Massachusetts Celebrates Banning the Bags
BOSTON— Massachusetts celebrated being the nation’s second and largest bag-free state today in a celebration at the State House. “We are so proud of our 49 hospitals. This wasn’t easy, and it wasn’t a cost-neutral decision for a lot of the hospitals,” said Dr. Bobbi Philipp, a pediatrician at Boston Medical Center and head of the Mother-Baby Summit Initiative. At the celebration, Marsha Walker, head of Ban the Bags, issued an ambitious challenge: the next celebration will be when all our hospitals become Baby-Friendly. Dr. Lauren Smith, a pediatrician and the medical director of the Massachusetts Department of Public Health, was effusive in her praise for this accomplishment. DPH has been a strong supporter of breastfeeding and a close partner of the Massachusetts Breastfeeding Coalition for many years.
The ban does not affect mothers’ ability to feed their children formula in the hospital if they choose to or if it’s needed. It means that hospitals will no longer serve as marketing agents for brand-name formula companies by distributing their marketing materials for them. A centerpiece of the industry’s marketing practices has been for hospitals and health providers to distribute the company “gift bags,” which implies endorsement by doctors and hospitals and is thought to drive up sales of brand-name formula.
The event’s host, State Senator Susan Fargo, who sponsored the legislation that gave mothers the right to nurse in public, spoke of the importance of selecting politicians with a strong record on public health. She noted that Mitt Romney, who forced DPH to rescind a DPH regulation banning marketing of infant formula by hospitals when he was governor, had a poor record in this regard, including hiring public health officials with no public health background.
Dr. Melissa Bartick, an internist and chair of the Massachusetts Breastfeeding Coalition, noted “this is a grass-roots, David vs. Goliath victory for public health, and we deserve to be very very proud.” She detailed the events that occurred under Governor Romney in 2006, including the story of the banner that hung behind all the speakers, which reads “Why are hospitals marketing baby formula? Hospitals should market health, and nothing else.” The same banner was used at MBC’s State House demonstration in 2006 in an unsuccessful attempt to convince Romney to reverse his decision. Those efforts, she noted, had the support of the Massachusetts Public Health Association, the Massachusetts Chapter of the American Academy of Pediatrics, the Massachusetts section of the American College of OB-GYN, and the Massachusetts Medical Society (publishers of the New England Journal of Medicine). Bartick urged the nation to move forward in eliminating conflicts of interest. As long as our health institutions take money from formula companies, fast food, and soft-drink manufacturers, she stated, “they cannot truly practice evidence-based medicine.” She noted that the national office of the American Academy of Pediatrics accepts financial support from all these companies. “Taking such money will ultimately cost these institutions their credibility, something that no amount of money can buy.”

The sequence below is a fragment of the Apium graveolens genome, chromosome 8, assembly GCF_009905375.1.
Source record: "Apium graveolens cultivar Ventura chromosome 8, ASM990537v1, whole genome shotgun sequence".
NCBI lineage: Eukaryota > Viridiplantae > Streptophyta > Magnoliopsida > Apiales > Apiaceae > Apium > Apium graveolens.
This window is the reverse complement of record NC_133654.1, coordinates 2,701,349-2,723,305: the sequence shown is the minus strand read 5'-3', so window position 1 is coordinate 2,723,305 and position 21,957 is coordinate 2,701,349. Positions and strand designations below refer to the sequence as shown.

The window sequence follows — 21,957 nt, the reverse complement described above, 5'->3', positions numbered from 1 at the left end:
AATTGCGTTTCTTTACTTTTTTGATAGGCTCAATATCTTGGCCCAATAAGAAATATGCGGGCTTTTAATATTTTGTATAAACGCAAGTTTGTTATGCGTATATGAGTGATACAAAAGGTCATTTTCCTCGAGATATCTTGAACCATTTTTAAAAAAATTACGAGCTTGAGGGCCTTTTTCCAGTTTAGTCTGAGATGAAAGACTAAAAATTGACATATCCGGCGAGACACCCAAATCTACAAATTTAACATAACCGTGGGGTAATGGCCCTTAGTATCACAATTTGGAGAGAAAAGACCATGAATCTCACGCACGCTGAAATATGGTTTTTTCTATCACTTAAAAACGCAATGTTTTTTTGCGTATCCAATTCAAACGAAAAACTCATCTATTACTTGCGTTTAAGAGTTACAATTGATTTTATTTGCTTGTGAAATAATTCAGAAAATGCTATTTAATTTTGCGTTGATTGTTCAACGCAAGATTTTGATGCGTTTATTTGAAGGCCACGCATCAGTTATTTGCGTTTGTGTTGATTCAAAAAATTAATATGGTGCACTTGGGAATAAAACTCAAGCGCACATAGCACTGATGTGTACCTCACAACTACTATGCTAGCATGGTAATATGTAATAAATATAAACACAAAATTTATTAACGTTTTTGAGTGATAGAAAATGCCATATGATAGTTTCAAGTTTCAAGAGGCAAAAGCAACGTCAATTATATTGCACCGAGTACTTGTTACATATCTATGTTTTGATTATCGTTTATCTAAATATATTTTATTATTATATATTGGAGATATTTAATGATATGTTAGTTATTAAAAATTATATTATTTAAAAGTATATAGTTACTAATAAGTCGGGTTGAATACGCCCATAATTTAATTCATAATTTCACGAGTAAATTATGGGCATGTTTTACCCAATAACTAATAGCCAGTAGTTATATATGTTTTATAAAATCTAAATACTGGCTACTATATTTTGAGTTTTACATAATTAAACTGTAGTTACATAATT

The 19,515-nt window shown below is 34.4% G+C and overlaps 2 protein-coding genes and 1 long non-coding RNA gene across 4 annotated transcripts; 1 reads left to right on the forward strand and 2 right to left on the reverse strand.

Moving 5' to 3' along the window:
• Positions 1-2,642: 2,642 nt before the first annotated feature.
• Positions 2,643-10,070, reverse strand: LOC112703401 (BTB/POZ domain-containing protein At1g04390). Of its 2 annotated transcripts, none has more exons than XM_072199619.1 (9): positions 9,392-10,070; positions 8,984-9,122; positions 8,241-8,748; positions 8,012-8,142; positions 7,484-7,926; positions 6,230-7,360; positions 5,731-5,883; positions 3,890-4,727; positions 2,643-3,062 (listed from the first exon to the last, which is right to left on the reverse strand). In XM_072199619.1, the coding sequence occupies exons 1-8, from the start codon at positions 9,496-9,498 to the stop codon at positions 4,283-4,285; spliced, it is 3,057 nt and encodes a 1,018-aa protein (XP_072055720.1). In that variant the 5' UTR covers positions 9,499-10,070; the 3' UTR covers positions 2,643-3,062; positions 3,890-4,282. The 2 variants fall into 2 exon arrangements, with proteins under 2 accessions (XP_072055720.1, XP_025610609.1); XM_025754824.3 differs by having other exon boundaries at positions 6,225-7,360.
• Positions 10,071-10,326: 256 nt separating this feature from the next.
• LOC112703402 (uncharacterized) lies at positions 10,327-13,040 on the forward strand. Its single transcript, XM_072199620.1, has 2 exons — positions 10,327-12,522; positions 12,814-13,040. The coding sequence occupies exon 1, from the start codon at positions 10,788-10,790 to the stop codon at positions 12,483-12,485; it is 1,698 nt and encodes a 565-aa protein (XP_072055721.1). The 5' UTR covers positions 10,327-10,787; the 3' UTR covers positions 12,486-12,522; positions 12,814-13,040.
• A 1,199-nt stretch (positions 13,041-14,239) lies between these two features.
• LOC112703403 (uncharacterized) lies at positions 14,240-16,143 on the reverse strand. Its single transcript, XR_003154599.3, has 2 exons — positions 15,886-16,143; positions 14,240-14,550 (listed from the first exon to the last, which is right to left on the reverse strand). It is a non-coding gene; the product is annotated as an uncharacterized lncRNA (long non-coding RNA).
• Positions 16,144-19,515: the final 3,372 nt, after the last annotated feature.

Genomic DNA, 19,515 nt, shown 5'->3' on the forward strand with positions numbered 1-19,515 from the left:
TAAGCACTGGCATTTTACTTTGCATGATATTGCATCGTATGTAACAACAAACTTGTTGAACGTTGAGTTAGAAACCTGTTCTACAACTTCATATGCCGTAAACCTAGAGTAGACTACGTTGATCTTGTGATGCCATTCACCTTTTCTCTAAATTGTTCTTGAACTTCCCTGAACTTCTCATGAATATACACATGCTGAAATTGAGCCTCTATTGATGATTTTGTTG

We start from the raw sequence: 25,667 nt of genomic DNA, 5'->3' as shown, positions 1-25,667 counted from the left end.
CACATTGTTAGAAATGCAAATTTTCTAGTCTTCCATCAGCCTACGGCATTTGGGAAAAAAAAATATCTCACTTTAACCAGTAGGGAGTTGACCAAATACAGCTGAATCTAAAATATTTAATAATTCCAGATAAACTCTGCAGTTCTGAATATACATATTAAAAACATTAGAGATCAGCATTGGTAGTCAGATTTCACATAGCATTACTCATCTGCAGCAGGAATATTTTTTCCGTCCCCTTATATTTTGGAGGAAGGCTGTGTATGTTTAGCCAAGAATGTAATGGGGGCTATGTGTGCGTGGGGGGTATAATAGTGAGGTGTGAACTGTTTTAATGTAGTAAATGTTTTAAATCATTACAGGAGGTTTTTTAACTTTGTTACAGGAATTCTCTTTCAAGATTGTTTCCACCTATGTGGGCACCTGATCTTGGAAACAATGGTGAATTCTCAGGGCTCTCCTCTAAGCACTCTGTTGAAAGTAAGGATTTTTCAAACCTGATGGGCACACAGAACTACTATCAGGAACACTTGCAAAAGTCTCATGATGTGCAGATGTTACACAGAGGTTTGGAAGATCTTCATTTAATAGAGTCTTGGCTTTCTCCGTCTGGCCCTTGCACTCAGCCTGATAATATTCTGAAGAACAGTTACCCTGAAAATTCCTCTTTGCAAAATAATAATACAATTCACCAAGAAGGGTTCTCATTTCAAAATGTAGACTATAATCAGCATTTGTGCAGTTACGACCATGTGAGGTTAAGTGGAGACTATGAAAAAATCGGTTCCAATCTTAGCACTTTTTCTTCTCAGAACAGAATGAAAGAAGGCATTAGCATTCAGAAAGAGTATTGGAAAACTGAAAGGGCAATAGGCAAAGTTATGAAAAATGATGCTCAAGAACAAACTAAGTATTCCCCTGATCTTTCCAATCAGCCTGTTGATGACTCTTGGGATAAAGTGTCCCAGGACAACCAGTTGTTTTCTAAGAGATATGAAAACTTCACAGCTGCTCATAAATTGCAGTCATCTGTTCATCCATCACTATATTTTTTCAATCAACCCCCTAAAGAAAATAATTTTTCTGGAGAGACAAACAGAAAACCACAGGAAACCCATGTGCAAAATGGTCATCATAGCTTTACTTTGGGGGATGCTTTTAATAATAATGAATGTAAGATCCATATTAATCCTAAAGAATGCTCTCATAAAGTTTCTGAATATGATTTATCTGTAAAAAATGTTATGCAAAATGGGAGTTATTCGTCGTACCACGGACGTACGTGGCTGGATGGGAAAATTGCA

After the State House celebration, Drs. Philipp and Bartick and Marsha Walker took some of the formula companies bags to the site of the original Boston Tea Party to ceremonially “throw them overboard” for the cameras. (Not to worry– MBC would not litter the Boston Harbor).
Massachusetts’ accomplishment and Romney’s role in it were featured in an explosive article in Time which came out yesterday. Dr. Philipp was interviewed today about the on WBUR, an NPR station, where she faced off with “Skeptical OB” blogger Dr. Amy Tuteur. The Boston Globe featured a story on the ban on July 13. WLBZ TV in Bangor, ME ran a story today featuring Anne Merewood, PhD of Boston Medical Center who researches the bags.
From the comments in some of the media, it is clear that not everyone understands why this ban matters. To this, Dr. Bartick asks, “In what universe is it ever OK for your hospitals, doctors, and nurses to be marketing a pricey brand-name product to you that you do not need?” Even if you never plan to breastfeed, she pointed out today, this pricey brand will cost you $700 more per year than store brand, and you are likely to stick to the brand that was marketed to you in the hospital.